FENWICK: How Important Is Winning A NASCAR Title?

FENWICK: How Important Is Winning A NASCAR Title?

Adam Fenwick
Adam Fenwick

CHARLOTTE, N.C. — Does winning a championship at a track sanctioned by NASCAR hold more weight than winning a championship at a track that operates independently or is sanctioned by another organization?

It’s an interesting question.

NASCAR is the largest motorsports organization in the United States and sanctions not only the NASCAR Cup Series, Xfinity Series and Camping World Truck Series, but several regional tours and more than 40 local tracks.

Most of the drivers racing at the regional and local levels will never get the chance to compete in one of NASCAR’s three national series, much less race for a championship at those levels.

However, many of them have the opportunity to race for NASCAR championships at local tracks such as Hickory (N.C.) Motor Speedway, Elko (Minn.) Speedway and Irwindale (Calif.) Speedway.

Promoters believe that matters.

“I think it does,” said Gregg McKarns, promoter of Madison Int’l Speedway in Wisconsin. “It’s a nice point fund check at the end of the year, it’s nice recognition, there are fire suits when you’re a state champion, there are helmets. There are all those benefits, which are not monetary.

“It is pretty cool when you win the championship at MIS and you’re on the backstretch having a few beers at the end of the night, taking pictures in front of the scoreboard and you the driver get to slap a NASCAR championship hat on yourself and your crew members and a sticker on the C-post saying they’re NASCAR champions and stickers on their haulers.

“There is definitely a pride to it.”

Bill McAnally, perhaps best known for his Bill McAnally Racing team that has dominated the ARCA Menards Series West ranks for decades, also promotes California’s All American Speedway.

McAnally agrees that the NASCAR logo and colors generally provide additional motivation for drivers at his track to battle for a chance to be recognized as a NASCAR champion.

In fact, McAnally credits his own NASCAR weekly racing championship in the early 1990s with helping establish the lengthy relationship he has enjoyed with NAPA Auto Parts, which continues to sponsor his race team.

“Being able to run for a national, regional and weekly title is a great opportunity for a young driver trying to establish themselves and move up the ranks,” said McAnally. “If I had never been a NASCAR Winston Racing Series weekly champion, I tell you, I would have never had my relationship with NAPA Auto Parts.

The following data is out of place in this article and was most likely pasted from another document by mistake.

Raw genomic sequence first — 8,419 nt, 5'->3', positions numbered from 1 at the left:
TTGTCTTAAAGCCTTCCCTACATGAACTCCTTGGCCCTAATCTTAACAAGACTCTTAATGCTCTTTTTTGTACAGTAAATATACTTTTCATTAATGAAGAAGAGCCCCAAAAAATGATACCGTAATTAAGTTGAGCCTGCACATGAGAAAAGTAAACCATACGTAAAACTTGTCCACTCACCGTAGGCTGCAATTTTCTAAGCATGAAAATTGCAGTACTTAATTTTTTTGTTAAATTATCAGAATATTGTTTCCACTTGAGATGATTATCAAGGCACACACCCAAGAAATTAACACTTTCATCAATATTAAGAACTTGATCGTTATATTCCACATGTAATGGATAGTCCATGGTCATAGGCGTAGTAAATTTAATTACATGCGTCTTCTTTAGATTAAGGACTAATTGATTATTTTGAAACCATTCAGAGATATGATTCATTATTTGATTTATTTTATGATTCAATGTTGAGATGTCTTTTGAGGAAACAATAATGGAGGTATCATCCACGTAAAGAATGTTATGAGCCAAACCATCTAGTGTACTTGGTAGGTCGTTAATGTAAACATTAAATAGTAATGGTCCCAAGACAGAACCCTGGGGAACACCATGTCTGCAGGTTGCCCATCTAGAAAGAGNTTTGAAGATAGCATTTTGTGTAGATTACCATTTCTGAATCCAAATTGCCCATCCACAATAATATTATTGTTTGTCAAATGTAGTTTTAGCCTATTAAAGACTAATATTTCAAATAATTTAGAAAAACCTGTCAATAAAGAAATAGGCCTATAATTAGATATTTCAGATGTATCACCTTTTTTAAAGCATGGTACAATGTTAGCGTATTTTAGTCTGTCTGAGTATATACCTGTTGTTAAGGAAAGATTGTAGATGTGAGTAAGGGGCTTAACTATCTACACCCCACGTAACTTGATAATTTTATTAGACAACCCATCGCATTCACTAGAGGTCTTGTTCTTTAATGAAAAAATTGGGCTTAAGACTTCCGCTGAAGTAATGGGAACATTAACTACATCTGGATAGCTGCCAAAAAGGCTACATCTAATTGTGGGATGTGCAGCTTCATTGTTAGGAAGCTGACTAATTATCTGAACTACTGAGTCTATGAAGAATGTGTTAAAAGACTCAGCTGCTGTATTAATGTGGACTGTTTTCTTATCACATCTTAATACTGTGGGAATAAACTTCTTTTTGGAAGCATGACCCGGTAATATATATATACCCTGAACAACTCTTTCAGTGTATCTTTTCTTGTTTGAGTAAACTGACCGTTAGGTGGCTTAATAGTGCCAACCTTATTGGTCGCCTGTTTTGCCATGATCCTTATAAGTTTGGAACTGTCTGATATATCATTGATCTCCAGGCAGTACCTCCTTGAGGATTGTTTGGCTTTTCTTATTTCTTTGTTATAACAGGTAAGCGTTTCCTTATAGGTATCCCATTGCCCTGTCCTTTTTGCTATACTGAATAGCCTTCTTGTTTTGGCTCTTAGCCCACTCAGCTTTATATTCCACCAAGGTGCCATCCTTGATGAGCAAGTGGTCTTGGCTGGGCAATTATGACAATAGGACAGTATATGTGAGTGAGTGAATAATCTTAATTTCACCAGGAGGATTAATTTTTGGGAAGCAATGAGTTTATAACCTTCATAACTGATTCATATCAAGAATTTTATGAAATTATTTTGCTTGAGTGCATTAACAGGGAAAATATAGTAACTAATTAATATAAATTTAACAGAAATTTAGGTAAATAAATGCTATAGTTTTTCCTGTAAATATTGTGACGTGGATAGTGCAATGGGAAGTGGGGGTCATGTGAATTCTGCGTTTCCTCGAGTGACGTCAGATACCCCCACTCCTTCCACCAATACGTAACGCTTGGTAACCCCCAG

“It gave me a title and something to promote and to introduce myself as while I was trying to get in the door with sponsors.”

Steve Britt, owner of Virginia’s Dominion Raceway, first got involved in track ownership and promoting when he purchased Old Dominion Speedway. He says he specifically sought a track to purchase that was sanctioned by NASCAR because he felt there was added value in being affiliated with NASCAR.

“I don’t know how to do this without a NASCAR banner,” Britt said. “There are some tracks that are now doing it without the NASCAR banner. I don’t know how they envision doing that and I don’t know what the implications for race teams would be without that.

“Everybody that comes here (Dominion Raceway) to race has chosen this track for location and for the NASCAR banner. I know it has value because we really have some of the best car counts in our area at this point and we’re NASCAR sanctioned where some of the other ones around us are not.”

Britt notes that incentives such as additional point fund money and insurance for injured drivers make the NASCAR brand more enticing to competitors.

“I think it (the NASCAR sanction) has great value,” Britt continued. “Then you add the insurance component in there and some of the recognition that goes along with it. I just think the brand has good value. People know that. I do think it’s very attractive.”

From a marketing standpoint, the NASCAR logo is one of the most recognized in motorsports across the globe. Being able to utilize that and say you’re a NASCAR champion, even if it’s at the local level, must be worth something.

“It can’t hurt to have the NASCAR bar logo affiliated with what you’re trying to do from a marketing standpoint,” McKarns said.

There are, of course, plenty of local race tracks across the United States that operate successfully without NASCAR’s involvement. With that in mind, what sounds better: Being a track champion at Hickory (N.C.) Motor Speedway or a NASCAR track champion at Hickory Motor Speedway.

Personally, I’d take the latter.

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